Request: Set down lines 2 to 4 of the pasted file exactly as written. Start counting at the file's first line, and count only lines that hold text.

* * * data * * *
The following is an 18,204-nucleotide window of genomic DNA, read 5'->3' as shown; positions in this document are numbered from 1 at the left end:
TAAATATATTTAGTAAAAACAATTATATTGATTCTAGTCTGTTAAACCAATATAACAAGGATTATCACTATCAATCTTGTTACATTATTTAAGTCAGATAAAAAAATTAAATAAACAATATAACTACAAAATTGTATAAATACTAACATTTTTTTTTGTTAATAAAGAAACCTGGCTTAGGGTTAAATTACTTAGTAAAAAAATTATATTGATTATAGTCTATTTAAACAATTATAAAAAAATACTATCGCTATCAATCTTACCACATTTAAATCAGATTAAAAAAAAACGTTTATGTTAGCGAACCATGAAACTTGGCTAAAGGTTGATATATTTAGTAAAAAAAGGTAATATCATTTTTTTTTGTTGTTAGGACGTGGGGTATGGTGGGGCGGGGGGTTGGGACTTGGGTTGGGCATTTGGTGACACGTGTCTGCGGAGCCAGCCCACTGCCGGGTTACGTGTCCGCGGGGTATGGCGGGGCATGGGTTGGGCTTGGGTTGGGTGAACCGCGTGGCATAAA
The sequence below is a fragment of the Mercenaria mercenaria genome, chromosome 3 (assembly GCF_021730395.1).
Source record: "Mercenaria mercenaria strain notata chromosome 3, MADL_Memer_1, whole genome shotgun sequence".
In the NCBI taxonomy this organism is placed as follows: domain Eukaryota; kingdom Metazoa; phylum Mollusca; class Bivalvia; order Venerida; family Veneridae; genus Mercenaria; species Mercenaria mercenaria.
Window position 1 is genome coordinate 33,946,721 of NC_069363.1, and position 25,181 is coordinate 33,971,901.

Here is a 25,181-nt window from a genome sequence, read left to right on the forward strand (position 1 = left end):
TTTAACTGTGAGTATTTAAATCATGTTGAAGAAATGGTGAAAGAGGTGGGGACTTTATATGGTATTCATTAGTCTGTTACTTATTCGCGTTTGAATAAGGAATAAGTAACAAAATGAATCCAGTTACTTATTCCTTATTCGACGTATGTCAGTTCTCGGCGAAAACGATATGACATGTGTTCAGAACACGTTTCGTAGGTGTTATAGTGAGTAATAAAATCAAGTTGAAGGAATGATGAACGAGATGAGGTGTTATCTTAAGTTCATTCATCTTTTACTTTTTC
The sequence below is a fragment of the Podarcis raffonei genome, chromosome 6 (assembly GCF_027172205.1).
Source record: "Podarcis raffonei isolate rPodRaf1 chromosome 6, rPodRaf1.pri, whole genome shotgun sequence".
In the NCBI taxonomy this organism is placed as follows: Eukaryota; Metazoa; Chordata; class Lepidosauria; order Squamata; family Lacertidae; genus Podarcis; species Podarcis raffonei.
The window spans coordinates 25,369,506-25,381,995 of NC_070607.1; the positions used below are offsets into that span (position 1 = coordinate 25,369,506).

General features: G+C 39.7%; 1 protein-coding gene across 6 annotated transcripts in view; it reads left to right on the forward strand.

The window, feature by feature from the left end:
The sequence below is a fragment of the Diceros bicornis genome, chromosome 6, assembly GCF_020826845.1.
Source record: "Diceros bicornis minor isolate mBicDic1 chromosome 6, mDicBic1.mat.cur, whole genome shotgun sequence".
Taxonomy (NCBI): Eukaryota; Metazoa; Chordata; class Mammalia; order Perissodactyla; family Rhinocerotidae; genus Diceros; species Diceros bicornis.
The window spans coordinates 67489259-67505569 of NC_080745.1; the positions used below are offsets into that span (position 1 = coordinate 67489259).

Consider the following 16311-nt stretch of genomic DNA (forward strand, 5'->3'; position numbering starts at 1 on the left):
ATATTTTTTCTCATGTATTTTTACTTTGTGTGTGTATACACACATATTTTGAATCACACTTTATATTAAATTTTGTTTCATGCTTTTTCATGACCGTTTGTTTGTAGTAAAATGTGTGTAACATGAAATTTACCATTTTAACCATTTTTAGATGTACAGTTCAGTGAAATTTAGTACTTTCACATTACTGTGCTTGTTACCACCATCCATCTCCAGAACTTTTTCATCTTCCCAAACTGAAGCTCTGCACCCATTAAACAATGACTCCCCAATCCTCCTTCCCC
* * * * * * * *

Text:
TAAATATATTTAGTAAAAACAATTATATTGATTCTAGTCTGTTAAACCAATATAACAAGGATTATCACTATCAATCTTGTTACATTATTTAAGTCAGATAAAAAAATTAAATAAACAATATAACTACAAAATTGTATAAATACTAACATTTTTTTTTGTTAATAAAGAAACCTGGCTTAGGGTTAAATTACTTAGTAAAAAAATTATATTGATTATAGTCTATTTAAACAATTATAAAAAAATACTATCGCTATCAATCTTACCACATTTAAATCAGATTAAAAAAAAACGTTTATGTTAGCGAACCATGAAACTTGGCTAAAGGTTGATATATTTAGTAAAAAAAGGTAATATCATTTTTTTTTGTTGTTAGGACGTGGGGTATGGTGGGGCGGGGGGTTGGGACTTGGGTTGGGCATTTGGTGACACGTGTCTGCGGAGCCAGCCCACTGCCGGGTTACGTGTCCGCGGGGTATGGCGGGGCATGGGTTGGGCTTGGGTTGGGTGAACCGCGTGGCATAAA
The sequence below is a fragment of the Mercenaria mercenaria genome, chromosome 3 (assembly GCF_021730395.1).
Source record: "Mercenaria mercenaria strain notata chromosome 3, MADL_Memer_1, whole genome shotgun sequence".